But maybe some of Hoyer’s best work came at the break, when he along with fellow Browns veterans Joe Thomas, Karlos Dansby and Donte Whitner all spoke up, challenging their teammates to persevere and make Pittsburgh work for everything it got in the second half.
"We just said ‘Are we going to lay down and die or are we going to battle back?'" Hoyer said. “I told those guys at the end of the game that I’ll take that team to the end of the Earth if we’re going to fight back like that. Obviously we don't want to have to always do that, but if you have the heart and character to battle back against that team and get back to where we were, I’ll take that team any day.
"People realized that there were 30 minutes of football to play, and I think we just decided as a team to just go out and give it everything we got. The biggest thing is now we showed ourselves what we’re capable of. Now we have to go out and do it for four quarters. It’s too hard in this league to do otherwise."
The Browns’ 24-point comeback on the road had a degree of difficulty that was even higher thanks to the loss of arguably the team’s three most dangerous offensive skill players: suspended receiver Josh Gordon, running back Ben Tate, who left the game in the first half with a knee injury after gaining 41 yards on six carries, and tight end Jordan Cameron, who suffered a shoulder injury and did not return in the second half after catching two passes for 47 yards.
Into the void stepped players like rookie running backs Terrance West (100 yards on 16 carries, 6.3 average) and the undrafted Isaiah Crowell (five carries for 32 yards and two touchdowns), as well as slot receiver Andrew Hawkins (a game-high eight catches for 87 yards). Even without Gordon, Tate and Cameron, the Browns came oh-so close to registering the largest comeback victory in franchise history -- the previous record, a 20-point rally against the Giants in December 1966 -- but they couldn’t close the deal against the Steelers, who posted 364 yards and 16 first downs by halftime, but added just 126 yards and eight first downs in the second half.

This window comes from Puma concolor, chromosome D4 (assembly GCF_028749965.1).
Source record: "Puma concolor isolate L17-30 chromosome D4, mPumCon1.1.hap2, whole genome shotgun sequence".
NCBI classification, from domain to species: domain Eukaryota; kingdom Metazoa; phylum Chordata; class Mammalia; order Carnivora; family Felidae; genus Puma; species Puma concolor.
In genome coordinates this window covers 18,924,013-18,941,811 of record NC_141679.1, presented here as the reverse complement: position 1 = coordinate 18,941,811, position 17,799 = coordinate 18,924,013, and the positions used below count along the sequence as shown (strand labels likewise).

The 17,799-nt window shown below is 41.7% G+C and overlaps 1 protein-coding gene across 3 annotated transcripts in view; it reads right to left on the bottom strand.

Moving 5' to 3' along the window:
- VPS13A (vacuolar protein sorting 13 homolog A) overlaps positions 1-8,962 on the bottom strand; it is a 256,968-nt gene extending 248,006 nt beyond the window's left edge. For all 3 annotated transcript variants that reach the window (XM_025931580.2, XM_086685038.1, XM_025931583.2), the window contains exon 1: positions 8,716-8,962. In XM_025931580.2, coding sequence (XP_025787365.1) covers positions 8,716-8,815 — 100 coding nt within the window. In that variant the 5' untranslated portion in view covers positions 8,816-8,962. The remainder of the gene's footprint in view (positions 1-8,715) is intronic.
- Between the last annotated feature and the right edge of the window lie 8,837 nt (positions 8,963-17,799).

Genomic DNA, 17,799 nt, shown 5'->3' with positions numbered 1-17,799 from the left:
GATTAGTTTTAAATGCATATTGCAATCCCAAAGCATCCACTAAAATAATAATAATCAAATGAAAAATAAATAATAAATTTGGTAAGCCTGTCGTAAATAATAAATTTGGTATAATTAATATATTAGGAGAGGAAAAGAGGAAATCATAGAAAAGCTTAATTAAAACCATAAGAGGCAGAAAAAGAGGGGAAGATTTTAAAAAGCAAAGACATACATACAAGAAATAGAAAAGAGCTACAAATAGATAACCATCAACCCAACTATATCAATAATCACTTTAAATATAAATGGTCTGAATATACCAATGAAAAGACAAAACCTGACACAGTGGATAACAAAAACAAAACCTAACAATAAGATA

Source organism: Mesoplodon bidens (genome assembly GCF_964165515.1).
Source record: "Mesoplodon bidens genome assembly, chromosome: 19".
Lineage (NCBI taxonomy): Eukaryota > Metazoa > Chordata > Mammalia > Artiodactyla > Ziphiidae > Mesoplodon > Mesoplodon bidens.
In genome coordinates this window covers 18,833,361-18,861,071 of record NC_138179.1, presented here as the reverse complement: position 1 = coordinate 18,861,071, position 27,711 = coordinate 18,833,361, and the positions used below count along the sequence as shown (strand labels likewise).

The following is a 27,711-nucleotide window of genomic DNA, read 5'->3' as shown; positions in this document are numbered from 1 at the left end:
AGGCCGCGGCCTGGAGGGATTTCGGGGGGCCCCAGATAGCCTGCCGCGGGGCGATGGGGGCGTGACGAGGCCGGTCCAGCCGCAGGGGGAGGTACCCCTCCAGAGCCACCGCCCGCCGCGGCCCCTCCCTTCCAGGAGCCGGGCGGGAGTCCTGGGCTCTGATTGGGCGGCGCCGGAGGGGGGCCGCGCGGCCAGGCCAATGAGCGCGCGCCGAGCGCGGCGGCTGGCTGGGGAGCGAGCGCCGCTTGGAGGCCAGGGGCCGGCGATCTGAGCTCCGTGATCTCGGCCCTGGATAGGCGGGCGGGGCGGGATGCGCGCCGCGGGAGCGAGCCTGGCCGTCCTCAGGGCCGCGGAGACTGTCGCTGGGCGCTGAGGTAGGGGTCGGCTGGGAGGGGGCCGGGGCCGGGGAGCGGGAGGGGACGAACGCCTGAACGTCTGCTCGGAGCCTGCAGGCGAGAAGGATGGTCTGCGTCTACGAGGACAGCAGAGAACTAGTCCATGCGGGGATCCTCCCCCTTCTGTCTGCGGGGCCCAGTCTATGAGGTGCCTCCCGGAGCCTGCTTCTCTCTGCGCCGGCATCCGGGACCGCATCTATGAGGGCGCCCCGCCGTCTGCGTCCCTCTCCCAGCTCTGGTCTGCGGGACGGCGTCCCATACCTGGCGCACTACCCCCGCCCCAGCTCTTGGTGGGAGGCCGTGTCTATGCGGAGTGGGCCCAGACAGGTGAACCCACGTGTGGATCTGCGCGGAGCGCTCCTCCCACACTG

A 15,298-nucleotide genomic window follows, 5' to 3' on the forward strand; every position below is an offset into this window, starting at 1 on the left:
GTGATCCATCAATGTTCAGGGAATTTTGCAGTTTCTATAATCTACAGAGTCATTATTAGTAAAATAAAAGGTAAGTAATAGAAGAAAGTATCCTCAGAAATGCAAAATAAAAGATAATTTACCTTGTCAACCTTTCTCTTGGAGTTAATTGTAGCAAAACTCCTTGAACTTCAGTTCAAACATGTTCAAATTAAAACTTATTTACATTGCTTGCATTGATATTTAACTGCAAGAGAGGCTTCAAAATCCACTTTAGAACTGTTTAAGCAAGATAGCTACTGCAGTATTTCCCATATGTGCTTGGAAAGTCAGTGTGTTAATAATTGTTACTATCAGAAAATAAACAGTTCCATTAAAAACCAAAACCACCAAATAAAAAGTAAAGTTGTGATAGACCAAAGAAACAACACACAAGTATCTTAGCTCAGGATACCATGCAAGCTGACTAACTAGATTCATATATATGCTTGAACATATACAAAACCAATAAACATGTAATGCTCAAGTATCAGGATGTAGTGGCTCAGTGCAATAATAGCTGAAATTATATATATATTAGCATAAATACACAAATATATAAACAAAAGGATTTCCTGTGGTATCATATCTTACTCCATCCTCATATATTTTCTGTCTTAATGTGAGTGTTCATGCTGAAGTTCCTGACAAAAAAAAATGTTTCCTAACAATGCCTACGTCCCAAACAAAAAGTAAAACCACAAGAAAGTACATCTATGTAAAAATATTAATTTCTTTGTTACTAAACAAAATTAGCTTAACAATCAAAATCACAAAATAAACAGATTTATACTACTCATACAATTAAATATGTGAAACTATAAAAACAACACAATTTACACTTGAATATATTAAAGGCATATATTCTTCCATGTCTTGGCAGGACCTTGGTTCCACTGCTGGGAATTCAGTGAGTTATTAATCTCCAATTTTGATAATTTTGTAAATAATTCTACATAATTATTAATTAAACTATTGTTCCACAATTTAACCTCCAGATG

"We just came up short," West said. "You can’t start off slow in the NFL like that. If we came out like we did in the second half, against anybody, we won’t lose."
The Browns switching to a no-huddle, up-tempo approach in the second half seemed to shock the Steelers, given Cleveland had not run any no-huddle in the preseason or in any of their practices that the media or the public attended, Hoyer said. But they won’t take the Saints by surprise next week, when New Orleans (0-1) travels to Cleveland (0-1) for the Browns home opener.
"I felt like we had them, they were tired, and we were obviously moving the ball very well throughout the entire second half," Pettine said. "We kept tempo. That’s one where we just wanted to keep that ball."
After Sunday, I’d look for the Browns to keep the ball in Hoyer’s hands, and their celebrated rookie quarterback on the sideline. After Hoyer almost made history, Manziel Mania can wait. At least for the time being. Hoyer didn’t win the game, but he won the respect of his teammates and coaches with his ability to make the best of a desperate situation. For now, that passes as progress in Cleveland.
"I’m just honestly happy to play with these dudes," Haden said of Hoyer and the rest of his Browns teammates. “They just showed the heart we have. To be down 24 at the half and come back out there and push them, push them, push them, I can’t take that from us. Definitely it sucks [to lose]. It hurts. But we were out there fighting and we didn’t give up. That’s how we need to play. I like the way our team came out in the second half. Now we know what we’re capable of."
Another discovery made on Sunday in Pittsburgh? Based on Week 1, Hoyer may not be just a short-term caretaker quarterback in Cleveland after all.